ways used to report variations by for example labs and the literature. Here you can see what the HGVS expression
is for a star allele, a piece of information that is not always easy to find. The star 41 allele in our example lab report
is at the bottom. This table shows the activity status of each
relevant alleles for the CYP2D6 gene: star 1 is a normal function allele and star 41
is a decreased function allele. These are the Codeine therapy recommendations
based on CYP2D6 phenotype, these recommendations have been adapted from CPIC. The MGS uses the new published recommended
standardized terminology from CPIC. So, you may notice some discrepancy in the
terminology when comparing with other resources. Here is the star 1 / star 41 diplotype and
how it relates to the enzyme activity score. This result is one normal function allele
(star 1) and one decreased function allele (star 41) so the patient is considered to
be a normal metabolizer and dosing should not be affected; so you can use label-recommended,
age or weight specific dosing. Translating the test results into clinical
actions takes some dedication. The MGS is more efficient than a literature
search or wading through an FDA label because everything you may need is in one place. The codeine summary displays excerpts from
the FDA, CPIC, and the Canadian Pharmacogenetics Network for drug safety (CPNDS). In conclusion, a clinician can use MedGen
to consider a differential diagnosis, to find clinical, molecular, and research information
about a condition or phenotype along with links to relevant information. They can use GTR to find a suitable test for
specific genes or diseases. And they can use the MGS to find: Therapeutic
dosing recommendations by phenotype; Enzymatic activity status of significant alleles; Assignment
of likely phenotype based on genotypes And to translate terms used in published literature
with terms used in the laboratory and the clinic by using the allele nomenclature table. Here is the url for the Medical Genetics Summaries. A little tip: a google search will also work. We are on Twitter, you can follow us for notifications
on new summaries being published and updates to existing summaries. We are working on getting these summaries
indexed in PubMed and expect this to be done soon. Thank you for your attention. I can now take questions. Thanks Adrianna. The only real question that is in the pod
right now is a question about the genetic test chart that you showed that had the rs
id’s in it. The person wants to know where that came from. It was definitely in the book but I think
this question was more about what would be the source of something like that? Yes, the lab report with the CYP2D6 alleles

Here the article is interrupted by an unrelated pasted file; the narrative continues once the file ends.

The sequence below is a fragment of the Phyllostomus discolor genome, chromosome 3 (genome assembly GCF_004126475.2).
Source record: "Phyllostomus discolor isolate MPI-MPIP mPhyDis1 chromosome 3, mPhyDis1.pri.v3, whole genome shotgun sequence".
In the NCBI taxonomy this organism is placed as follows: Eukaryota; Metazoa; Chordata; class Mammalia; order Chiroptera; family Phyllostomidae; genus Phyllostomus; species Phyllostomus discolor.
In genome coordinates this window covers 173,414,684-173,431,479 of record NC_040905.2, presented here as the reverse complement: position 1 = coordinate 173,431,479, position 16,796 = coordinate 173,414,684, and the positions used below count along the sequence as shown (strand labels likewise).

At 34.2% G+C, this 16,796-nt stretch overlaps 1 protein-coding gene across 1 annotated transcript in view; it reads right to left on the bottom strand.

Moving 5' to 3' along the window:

in it. For the allele nomenclature table we actually
do this ourselves. We just read the literature and we try to
find the allele on the dbSNP and for the CYP enzymes, there is a website that actually
gathers all of the information for the CYP enzymes. So I don’t have the exact URL but that is
definitely something that should be at the end of the summaries and if not, I can send
them to you. Now, if you are referring to the rs numbers
for the genetic test reports, this is adapted from an actual report that comes from a testing
laboratory. For that, I can’t answer because I didn’t
know where they did it. So a follow-up question for that table, he
wants to know if that is not in the medical genetics summary that allele nomenclature? The allele nomenclature table is in the medical
genetics summaries, yes. This we do ourselves. We actually create this table ourselves. Great. Thank you. Another question is about when was the first
medical genetics summary done, what date? It was back in 2012. So when you first go to the medical genetics
summary, the book, we have the dates in there. So there is the date that a chapter was created
and there’s a date when the chapter was updated and all the updates after that will be dated
as well. Thank you, Adriana. Laura Dean who is the author of this book
is commenting on the questions pot and I will send her answers out to people later on when
we get the Q&A document together. Another question is, for a given drug example
can you cross-reference to other targets that influenced metabolism for example a drug may
be metabolized by CYP2D6 and CYP3A4 and so on. Yes, so each summary is for a drug and all
of the genes or enzymes that affect it’s metabolism. So some of the summaries have discussed more
than one gene. So you can see for instance, Clozapine Therapy
discusses CYP2D6 CYP1A2 and CYP3A4. So we definitely can have discussions of more
than one gene for summary. Are there any examples were the medical genetics
summaries disagree with CPIC conclusions. We display all of the recommendations from
FDA and CPIC, the Dutch pharmacology workgroup, the Canadian group. So we display all of those. And sometimes they don’t agree with each other. So it’s one of the reasons why we created
the summarises was to show that when you are in a clinic and you need to know what all
of the professional societies and what FDA has to say about it, sometimes some of the
medical societies as well like a ACMG or ASCO they will have recommendations as well. So we’ve display all of those that are available. We don’t formulate an opinion here. We just show and display all of the recommendations
from all of the groups that publish on that drug. Thank you, Adriana. I don’t see any more questions. I want to go ahead and close the webinar now
and remind you that the slides will be available on the ftp site that I sent in the chat pod
to everybody. So thank you everybody for coming and we will
see you next time.